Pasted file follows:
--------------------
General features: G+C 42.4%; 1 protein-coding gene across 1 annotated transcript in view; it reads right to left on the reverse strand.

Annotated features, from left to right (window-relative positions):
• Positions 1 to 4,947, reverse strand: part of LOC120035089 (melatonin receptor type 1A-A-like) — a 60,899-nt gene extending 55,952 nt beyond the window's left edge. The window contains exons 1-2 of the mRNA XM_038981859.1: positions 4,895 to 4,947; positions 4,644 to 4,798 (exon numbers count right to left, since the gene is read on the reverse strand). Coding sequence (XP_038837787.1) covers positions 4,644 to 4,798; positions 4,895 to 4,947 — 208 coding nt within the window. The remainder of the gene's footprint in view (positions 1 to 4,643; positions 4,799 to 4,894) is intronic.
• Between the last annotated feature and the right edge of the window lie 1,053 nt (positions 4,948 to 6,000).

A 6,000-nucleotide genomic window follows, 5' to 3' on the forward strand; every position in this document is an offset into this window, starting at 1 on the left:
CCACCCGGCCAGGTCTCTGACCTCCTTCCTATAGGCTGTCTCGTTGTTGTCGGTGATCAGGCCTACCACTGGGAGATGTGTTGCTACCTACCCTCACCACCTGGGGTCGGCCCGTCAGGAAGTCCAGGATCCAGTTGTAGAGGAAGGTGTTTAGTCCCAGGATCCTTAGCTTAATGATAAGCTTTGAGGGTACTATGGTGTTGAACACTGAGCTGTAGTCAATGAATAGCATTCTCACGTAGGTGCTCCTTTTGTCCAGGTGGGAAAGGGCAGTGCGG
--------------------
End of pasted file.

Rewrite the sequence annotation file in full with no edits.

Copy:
General features: G+C 42.4%; 1 protein-coding gene across 1 annotated transcript in view; it reads right to left on the reverse strand.

Annotated features, from left to right (window-relative positions):
• Positions 1 to 4,947, reverse strand: part of LOC120035089 (melatonin receptor type 1A-A-like) — a 60,899-nt gene extending 55,952 nt beyond the window's left edge. The window contains exons 1-2 of the mRNA XM_038981859.1: positions 4,895 to 4,947; positions 4,644 to 4,798 (exon numbers count right to left, since the gene is read on the reverse strand). Coding sequence (XP_038837787.1) covers positions 4,644 to 4,798; positions 4,895 to 4,947 — 208 coding nt within the window. The remainder of the gene's footprint in view (positions 1 to 4,643; positions 4,799 to 4,894) is intronic.
• Between the last annotated feature and the right edge of the window lie 1,053 nt (positions 4,948 to 6,000).

A 6,000-nucleotide genomic window follows, 5' to 3' on the forward strand; every position in this document is an offset into this window, starting at 1 on the left:
CCACCCGGCCAGGTCTCTGACCTCCTTCCTATAGGCTGTCTCGTTGTTGTCGGTGATCAGGCCTACCACTGGGAGATGTGTTGCTACCTACCCTCACCACCTGGGGTCGGCCCGTCAGGAAGTCCAGGATCCAGTTGTAGAGGAAGGTGTTTAGTCCCAGGATCCTTAGCTTAATGATAAGCTTTGAGGGTACTATGGTGTTGAACACTGAGCTGTAGTCAATGAATAGCATTCTCACGTAGGTGCTCCTTTTGTCCAGGTGGGAAAGGGCAGTGCGG